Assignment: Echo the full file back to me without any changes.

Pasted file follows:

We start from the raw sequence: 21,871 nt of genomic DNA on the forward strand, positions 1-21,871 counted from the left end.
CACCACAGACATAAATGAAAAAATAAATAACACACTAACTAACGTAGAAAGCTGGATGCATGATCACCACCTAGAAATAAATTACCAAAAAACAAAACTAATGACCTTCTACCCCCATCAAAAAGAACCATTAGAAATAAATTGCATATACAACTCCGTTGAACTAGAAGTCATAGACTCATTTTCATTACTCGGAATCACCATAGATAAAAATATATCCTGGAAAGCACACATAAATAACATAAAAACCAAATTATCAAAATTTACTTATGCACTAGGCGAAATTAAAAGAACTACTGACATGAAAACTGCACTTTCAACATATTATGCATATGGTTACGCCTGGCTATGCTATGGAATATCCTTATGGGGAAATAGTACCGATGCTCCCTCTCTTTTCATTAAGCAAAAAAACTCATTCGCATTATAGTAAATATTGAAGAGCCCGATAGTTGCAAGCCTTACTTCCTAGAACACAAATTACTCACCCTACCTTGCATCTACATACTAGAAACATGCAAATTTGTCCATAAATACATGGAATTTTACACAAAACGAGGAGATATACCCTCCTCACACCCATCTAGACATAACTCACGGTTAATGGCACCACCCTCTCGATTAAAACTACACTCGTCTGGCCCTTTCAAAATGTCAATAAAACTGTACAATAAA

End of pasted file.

We start from the raw sequence: 21,871 nt of genomic DNA on the forward strand, positions 1-21,871 counted from the left end.
CACCACAGACATAAATGAAAAAATAAATAACACACTAACTAACGTAGAAAGCTGGATGCATGATCACCACCTAGAAATAAATTACCAAAAAACAAAACTAATGACCTTCTACCCCCATCAAAAAGAACCATTAGAAATAAATTGCATATACAACTCCGTTGAACTAGAAGTCATAGACTCATTTTCATTACTCGGAATCACCATAGATAAAAATATATCCTGGAAAGCACACATAAATAACATAAAAACCAAATTATCAAAATTTACTTATGCACTAGGCGAAATTAAAAGAACTACTGACATGAAAACTGCACTTTCAACATATTATGCATATGGTTACGCCTGGCTATGCTATGGAATATCCTTATGGGGAAATAGTACCGATGCTCCCTCTCTTTTCATTAAGCAAAAAAACTCATTCGCATTATAGTAAATATTGAAGAGCCCGATAGTTGCAAGCCTTACTTCCTAGAACACAAATTACTCACCCTACCTTGCATCTACATACTAGAAACATGCAAATTTGTCCATAAATACATGGAATTTTACACAAAACGAGGAGATATACCCTCCTCACACCCATCTAGACATAACTCACGGTTAATGGCACCACCCTCTCGATTAAAACTACACTCGTCTGGCCCTTTCAAAATGTCAATAAAACTGTACAATAAA